Scenic train ride through Durban’s townships
Share this article:
Can you believe that in my 25 years of existence I had never been on a train?
Hard to believe, but my travel exploits did not allow me the privilege of using a train as transportation until The Holiday Express train came to Durban.
I will admit I was excited especially after seeing movies with train rides scenes, however the actual ride itself was a let down. On the way to Shongweni Farmer and Craft Market, the destination for the trip, myself and a friend sat in the first cabin with our packed breakfast. The seats were so comfy, you can sink your head into it and fall into deep slumber. But that was never going to happen with the painful creaking sound we heard throughout our journey. I called the sound “mentally draining”. We later realised that sitting in the first cabin was not the best decision. Nevertheless, as someone who had never been on a train before, you kind of hold onto your expectations with a firm grip, hoping for redemption on the way back.
The ride itself, minus the loud noise, was an enjoyable one. The route depicts the authentic Durban with some of its famous townships, such as Chatsworth, taking centre stage. Along the route we saw shacks of all shapes and colours. Some of them had satellite dishes on them. Children playing games with stones filled the dusty streets, so innocent and excited about life's little pleasures. Some of them flashed their big smiles and opened their small hands in waves to greet us in excitement. We waved back, and the beauty of our interactions with locals filled my heart with common purpose.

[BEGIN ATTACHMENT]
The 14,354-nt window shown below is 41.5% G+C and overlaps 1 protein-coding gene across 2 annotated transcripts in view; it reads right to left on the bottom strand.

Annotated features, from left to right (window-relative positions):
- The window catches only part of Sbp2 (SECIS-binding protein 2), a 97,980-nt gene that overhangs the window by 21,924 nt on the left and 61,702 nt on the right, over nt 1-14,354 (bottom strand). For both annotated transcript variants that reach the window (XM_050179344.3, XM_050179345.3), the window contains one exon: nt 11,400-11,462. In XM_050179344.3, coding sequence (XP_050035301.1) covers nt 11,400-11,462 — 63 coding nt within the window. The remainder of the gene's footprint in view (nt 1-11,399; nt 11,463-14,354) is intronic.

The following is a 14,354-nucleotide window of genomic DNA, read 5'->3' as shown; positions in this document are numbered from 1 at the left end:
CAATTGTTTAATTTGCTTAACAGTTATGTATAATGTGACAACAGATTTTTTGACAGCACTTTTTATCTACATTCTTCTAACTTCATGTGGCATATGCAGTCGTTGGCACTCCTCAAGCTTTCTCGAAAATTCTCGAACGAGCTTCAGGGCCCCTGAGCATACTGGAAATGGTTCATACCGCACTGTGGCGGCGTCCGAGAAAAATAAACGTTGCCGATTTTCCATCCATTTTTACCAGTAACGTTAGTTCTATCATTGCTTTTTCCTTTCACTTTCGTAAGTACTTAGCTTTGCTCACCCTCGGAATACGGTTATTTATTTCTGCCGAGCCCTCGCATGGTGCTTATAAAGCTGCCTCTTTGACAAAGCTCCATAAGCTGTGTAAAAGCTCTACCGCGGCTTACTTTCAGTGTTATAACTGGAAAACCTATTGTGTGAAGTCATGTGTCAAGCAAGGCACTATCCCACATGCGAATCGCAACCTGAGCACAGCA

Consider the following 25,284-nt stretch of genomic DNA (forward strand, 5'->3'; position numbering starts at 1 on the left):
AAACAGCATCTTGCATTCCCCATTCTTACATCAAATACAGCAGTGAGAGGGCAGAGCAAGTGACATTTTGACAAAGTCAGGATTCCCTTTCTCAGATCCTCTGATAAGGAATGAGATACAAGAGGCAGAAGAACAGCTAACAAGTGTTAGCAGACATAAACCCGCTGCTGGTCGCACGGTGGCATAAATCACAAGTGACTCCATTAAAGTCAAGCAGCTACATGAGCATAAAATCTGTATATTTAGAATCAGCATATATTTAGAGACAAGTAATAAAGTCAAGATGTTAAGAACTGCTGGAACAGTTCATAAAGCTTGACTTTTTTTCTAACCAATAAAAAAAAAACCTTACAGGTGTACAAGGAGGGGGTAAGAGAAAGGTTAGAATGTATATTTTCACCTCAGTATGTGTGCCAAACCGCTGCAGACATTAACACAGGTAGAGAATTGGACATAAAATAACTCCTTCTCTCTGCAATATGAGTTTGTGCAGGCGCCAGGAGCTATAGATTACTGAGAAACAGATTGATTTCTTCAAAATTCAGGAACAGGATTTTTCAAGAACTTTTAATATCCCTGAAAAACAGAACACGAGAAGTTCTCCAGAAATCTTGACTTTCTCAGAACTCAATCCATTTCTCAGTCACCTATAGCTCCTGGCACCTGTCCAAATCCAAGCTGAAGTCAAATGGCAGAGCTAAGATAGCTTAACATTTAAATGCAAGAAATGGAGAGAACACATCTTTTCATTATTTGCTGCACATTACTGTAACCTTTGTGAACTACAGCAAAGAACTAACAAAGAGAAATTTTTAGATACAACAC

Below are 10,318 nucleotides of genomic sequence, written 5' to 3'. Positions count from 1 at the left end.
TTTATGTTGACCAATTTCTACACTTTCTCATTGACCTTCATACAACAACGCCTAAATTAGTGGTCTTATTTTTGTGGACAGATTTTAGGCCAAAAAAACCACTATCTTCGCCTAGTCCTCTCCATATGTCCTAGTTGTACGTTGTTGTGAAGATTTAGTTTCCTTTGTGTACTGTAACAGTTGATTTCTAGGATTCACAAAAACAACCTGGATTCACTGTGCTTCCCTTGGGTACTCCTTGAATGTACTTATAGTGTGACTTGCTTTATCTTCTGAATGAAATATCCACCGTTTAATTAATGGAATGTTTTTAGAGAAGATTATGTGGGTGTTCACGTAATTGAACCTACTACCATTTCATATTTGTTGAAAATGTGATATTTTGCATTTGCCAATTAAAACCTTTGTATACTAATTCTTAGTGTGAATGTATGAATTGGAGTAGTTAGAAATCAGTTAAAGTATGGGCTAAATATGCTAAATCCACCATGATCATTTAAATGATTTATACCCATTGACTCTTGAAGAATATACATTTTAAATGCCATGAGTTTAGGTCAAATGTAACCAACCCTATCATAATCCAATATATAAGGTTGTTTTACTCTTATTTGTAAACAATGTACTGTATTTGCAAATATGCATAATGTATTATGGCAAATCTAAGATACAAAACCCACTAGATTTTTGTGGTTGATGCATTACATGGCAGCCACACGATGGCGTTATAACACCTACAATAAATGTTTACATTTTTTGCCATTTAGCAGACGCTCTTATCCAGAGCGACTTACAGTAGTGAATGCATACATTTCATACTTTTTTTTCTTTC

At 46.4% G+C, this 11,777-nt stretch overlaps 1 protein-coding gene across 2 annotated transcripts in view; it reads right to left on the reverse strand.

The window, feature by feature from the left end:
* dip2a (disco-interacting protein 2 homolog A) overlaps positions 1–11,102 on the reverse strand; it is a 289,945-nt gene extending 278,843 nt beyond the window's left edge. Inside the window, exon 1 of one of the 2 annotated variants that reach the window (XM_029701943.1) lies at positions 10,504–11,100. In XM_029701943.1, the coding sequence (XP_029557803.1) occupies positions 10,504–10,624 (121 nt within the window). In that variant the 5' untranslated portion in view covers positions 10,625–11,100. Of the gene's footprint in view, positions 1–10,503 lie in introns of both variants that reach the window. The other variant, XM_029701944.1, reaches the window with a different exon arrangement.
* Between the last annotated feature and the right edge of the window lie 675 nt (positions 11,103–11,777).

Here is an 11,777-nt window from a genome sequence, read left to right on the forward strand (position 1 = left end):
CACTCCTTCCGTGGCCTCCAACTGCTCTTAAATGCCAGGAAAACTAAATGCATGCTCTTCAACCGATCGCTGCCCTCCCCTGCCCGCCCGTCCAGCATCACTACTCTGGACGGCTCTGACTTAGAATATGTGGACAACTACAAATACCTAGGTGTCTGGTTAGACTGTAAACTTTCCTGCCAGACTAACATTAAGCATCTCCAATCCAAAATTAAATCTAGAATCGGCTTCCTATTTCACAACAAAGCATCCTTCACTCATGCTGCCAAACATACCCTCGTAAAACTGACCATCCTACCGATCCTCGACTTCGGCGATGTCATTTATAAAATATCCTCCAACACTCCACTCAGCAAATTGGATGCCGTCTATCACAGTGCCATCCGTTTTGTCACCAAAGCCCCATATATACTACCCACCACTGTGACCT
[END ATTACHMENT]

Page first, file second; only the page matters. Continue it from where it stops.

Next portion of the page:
While most of the streets were filled with beauty, some parts painted a dark image of pollution and poverty. At some train stations, people set up little makeshift homes, made from scraps, as shelter from the rain and wind. The homeless were catching up on sleep, presumably because night was approaching and they needed to get the fire and look for food and wood. At some stations the illegal dumping was a sight for sore eyes as plastics and cans covered the tracks and the platform. It felt good to be reminded that no matter how far Durban has come, there are many issues still needed to be address.
I specifically adored going in and out of dark tunnels, it felt like something straight out of a Harry Potter movie. The hour drive to Shongweni sped fast and the Durban heat embraced the group of two busloads with open arms as we all entered the food and craft market. The market itself is big enough to have everything one needs - from ceramics, furniture, toys, beauty products and food - but small enough for it to be done in a few hours.
I found the six hour wait a bit taxing since there were not many activities available once you are done with your shopping. Still we passed time effortlessly, taking in the scenic views of the waterfall, lush greenery and indulging in some authentic cuisines from different parts of the world. The music festival a few metres away managed not to bore visitors and even made me stomp my feet a few times. When it was time to go back to the Durban Station, we made sure we changed our cabins, opting to enter the business section of the train, equipped with music, leather seating and closer views of the attractions along the route. Children seemed to enjoy themselves and it is a huge plus if parents want downtime with each other.
This weekend the train will operate from Durban Station to Shongweni Farmers Market on Saturday and to Scottburgh on Sunday.